Magic, Mystery, a little Whisky, and a Cat

Gothic Romance in the 21st Century

When winter winds howl and the night is as dark as a witch’s heart, all you need is a glass of blood-red wine and a twisted Gothic tale. It just so happens I have one of those. Check out Zoraida Grey HERE and let me know what you think.

If we have to put a label on it, Zoraida Grey is a modern Gothic Romance. So what the heck is that?

First–A little refresher in case it’s been twenty years since your high school English class when you were more interested in the good-looking but unattainable teacher anyway.

Gothic Romance enjoyed most popularity in 1700s and 1800s. Romance in this usage refers to an imaginative, fanciful, adventurous tale and not necessarily a story about a relationship.

Mary Shelley’s  Frankenstein, Robert Louis Stevenson’s Strange Case of Dr Jekyll and Mr Hyde, and Jane Austin’s Northanger Abbey—a bit of a satire on the genre––are classic Gothic novels. Edgar Allan Poe carried the Gothic torch through much of the nineteenth century and authors like Victoria Holt and Mary Stewart and Phyllis Whitney brought it into the twentieth century.

These days, many who write Gothic tales also use the paranormal label because. . . . marketing.  Paranormal is a broad term that can mean anything from werewolves to space aliens, vampires to ESP to androids.  Gothic tales tend to be more specialized. A classic Gothic tale may include:

  • A plucky, but inexperienced female protagonist
  • Handsome, brooding, and possibly evil men along with handsome, charming, and possibly evil men
  • Ghosts or supernatural creatures (or suspicion of same)
  • A castle, ruined mansion, ancient forest, abandoned cemetery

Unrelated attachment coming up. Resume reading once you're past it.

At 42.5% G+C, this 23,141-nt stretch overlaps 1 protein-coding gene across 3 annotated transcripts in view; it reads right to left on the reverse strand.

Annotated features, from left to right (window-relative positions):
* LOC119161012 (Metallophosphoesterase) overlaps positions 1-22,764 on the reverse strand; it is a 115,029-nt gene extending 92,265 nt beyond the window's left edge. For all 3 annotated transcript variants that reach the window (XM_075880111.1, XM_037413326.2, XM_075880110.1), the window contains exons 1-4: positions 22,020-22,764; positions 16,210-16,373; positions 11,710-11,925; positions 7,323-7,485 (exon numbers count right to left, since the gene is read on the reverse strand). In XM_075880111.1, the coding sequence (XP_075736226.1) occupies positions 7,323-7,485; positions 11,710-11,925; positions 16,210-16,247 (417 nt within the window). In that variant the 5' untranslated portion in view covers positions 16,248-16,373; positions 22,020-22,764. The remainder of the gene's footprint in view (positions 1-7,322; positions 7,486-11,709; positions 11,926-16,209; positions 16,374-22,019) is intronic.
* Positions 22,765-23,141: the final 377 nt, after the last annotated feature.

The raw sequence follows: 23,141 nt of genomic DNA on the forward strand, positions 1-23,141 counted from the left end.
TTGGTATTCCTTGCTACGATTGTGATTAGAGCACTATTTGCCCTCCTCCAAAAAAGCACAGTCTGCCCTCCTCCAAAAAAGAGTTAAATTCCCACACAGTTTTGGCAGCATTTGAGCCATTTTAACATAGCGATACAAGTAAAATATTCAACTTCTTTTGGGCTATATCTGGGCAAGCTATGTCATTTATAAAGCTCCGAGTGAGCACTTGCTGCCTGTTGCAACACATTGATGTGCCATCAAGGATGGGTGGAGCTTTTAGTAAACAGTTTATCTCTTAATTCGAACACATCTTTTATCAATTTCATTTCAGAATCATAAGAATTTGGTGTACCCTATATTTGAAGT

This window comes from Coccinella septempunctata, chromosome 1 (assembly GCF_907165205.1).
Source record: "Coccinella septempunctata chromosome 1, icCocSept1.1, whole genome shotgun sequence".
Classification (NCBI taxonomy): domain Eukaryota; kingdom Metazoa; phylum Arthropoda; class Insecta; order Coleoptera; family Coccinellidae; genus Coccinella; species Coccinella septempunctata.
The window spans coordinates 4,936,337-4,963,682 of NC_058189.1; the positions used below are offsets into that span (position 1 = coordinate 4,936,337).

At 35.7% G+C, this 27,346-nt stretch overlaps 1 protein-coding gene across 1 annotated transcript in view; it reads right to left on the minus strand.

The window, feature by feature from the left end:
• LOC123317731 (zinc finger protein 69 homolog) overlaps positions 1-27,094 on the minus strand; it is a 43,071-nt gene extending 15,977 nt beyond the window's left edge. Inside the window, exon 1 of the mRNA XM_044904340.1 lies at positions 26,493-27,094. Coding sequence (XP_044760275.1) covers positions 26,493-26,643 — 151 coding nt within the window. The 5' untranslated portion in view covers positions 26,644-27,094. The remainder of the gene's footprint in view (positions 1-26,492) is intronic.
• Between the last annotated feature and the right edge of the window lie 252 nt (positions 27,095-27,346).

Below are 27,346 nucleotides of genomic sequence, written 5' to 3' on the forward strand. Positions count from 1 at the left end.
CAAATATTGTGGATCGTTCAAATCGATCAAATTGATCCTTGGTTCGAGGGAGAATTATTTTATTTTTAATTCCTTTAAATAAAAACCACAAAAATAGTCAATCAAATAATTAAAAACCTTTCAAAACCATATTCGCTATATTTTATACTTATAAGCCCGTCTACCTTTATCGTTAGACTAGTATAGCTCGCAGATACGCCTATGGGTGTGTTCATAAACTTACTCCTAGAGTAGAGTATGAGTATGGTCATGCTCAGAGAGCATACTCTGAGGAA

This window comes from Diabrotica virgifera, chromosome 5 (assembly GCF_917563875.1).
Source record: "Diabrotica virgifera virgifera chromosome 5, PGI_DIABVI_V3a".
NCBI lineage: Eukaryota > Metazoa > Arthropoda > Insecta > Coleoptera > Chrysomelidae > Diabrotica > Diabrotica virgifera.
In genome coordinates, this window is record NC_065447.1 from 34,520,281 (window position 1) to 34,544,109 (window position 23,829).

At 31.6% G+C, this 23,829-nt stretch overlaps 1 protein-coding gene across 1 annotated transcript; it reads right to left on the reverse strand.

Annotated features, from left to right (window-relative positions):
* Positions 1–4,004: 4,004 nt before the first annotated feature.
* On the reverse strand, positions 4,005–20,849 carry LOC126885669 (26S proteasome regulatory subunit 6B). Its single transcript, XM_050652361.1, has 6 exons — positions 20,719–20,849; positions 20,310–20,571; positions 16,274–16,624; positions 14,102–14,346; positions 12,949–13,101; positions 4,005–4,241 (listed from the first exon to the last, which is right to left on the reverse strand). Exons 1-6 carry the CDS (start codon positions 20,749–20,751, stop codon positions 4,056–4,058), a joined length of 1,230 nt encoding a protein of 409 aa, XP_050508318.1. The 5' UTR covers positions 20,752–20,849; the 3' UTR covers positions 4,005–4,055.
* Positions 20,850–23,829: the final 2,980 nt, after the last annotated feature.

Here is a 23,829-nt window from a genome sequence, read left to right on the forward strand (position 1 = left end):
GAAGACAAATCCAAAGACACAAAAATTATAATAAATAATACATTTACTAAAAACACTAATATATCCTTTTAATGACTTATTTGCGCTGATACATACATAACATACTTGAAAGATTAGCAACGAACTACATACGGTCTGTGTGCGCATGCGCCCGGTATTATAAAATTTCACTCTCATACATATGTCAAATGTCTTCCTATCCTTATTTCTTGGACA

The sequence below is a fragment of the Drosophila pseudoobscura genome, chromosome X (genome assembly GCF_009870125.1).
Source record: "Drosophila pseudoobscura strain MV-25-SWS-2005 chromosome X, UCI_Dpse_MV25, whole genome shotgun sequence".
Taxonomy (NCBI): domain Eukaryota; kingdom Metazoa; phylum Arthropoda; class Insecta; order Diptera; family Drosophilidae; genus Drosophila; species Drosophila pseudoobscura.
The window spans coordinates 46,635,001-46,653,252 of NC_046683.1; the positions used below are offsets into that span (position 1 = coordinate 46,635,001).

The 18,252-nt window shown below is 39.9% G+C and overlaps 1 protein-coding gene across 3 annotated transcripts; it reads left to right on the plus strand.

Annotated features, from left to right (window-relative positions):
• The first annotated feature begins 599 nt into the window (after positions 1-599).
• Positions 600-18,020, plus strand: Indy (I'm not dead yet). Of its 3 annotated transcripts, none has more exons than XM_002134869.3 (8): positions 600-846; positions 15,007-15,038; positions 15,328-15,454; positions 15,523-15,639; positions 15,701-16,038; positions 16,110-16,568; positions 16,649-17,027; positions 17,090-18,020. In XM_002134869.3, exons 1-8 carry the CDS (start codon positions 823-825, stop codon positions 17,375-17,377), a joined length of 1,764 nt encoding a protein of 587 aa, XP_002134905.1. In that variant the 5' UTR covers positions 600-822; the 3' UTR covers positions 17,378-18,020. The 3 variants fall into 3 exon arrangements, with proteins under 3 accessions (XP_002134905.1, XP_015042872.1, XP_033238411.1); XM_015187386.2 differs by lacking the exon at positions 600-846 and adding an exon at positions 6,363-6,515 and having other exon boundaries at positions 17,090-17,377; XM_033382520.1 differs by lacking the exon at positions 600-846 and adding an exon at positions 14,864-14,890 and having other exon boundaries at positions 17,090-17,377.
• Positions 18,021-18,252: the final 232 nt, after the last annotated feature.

• A storm
  • Sounds and sights and smells and tastes and so vivid they transport you to another time and place.  These images create a forbidding atmosphere guaranteed to raise the hair on the back of your neck.
  • Conflict mostly within the protagonist. She will have to face her inexperience/forbidden desires/ bad judgement/unjustified and justified fear.

So how do you modernize this venerable genre and excite a new generation of readers to jump face first into the dark, disturbed, and down-right wonderful world of Gothic Romance?

  • A female protagonist with not only pluck, but skills and common sense. She’s nobody’s patsy and she doesn’t need rescuing every time a spook says “boo.” As a matter of fact, she’s likely to say “boo” right back. She’s not perfect, but she likes who she is.
  •   We keep the handsome men. Good or bad, these guys should never be ordinary.
  • Spooks, magic, and the macabre, but no nose-wiggling or gimmicks. The laws of physics rule, though they may be stretched or re-interpreted.
  • Fear is in the mind, so the setting can be a sunny beach just as easily as a dilapidated tomb. Add any event that signals chaos—storms, earthquakes, droughts––and an atmosphere freaky and forbidding as hell.
  • Humor. Comic relief makes the fear more intense.
  • Sex. Whether it’s blazing hot or just steamy, a modern Gothic story explores the sensual nature of humans –in a spooky, kind of creepy way.
  • Conflict! Intense external conflict and action plus heightened internal conflict. Our plucky protagonist confronts the antagonist as well as her own fears.

Your Turn!! Leave comments and be sure to sign up for the newsletter.

What sounds like the most fun part of reading a Gothic novel? (it’s ok if you say sex.)

If you are already a Gothic fan, what are your favorite books/authors?

If Gothic Romance is a new idea for you, are you willing to give it a try?  

Tune in next week when I’ll give you a list of modern takes on all things Gothic in movies and books.


Oh, by the way, I’m working on my It’s Nearly Spring Newsletter. Use the sign-up form below or in the top left of the page. Giveaways include a tarot reading by yours truly, an e-copy of Just Like Gravity and an e-copy of Zoraida Grey and the Family Stones.

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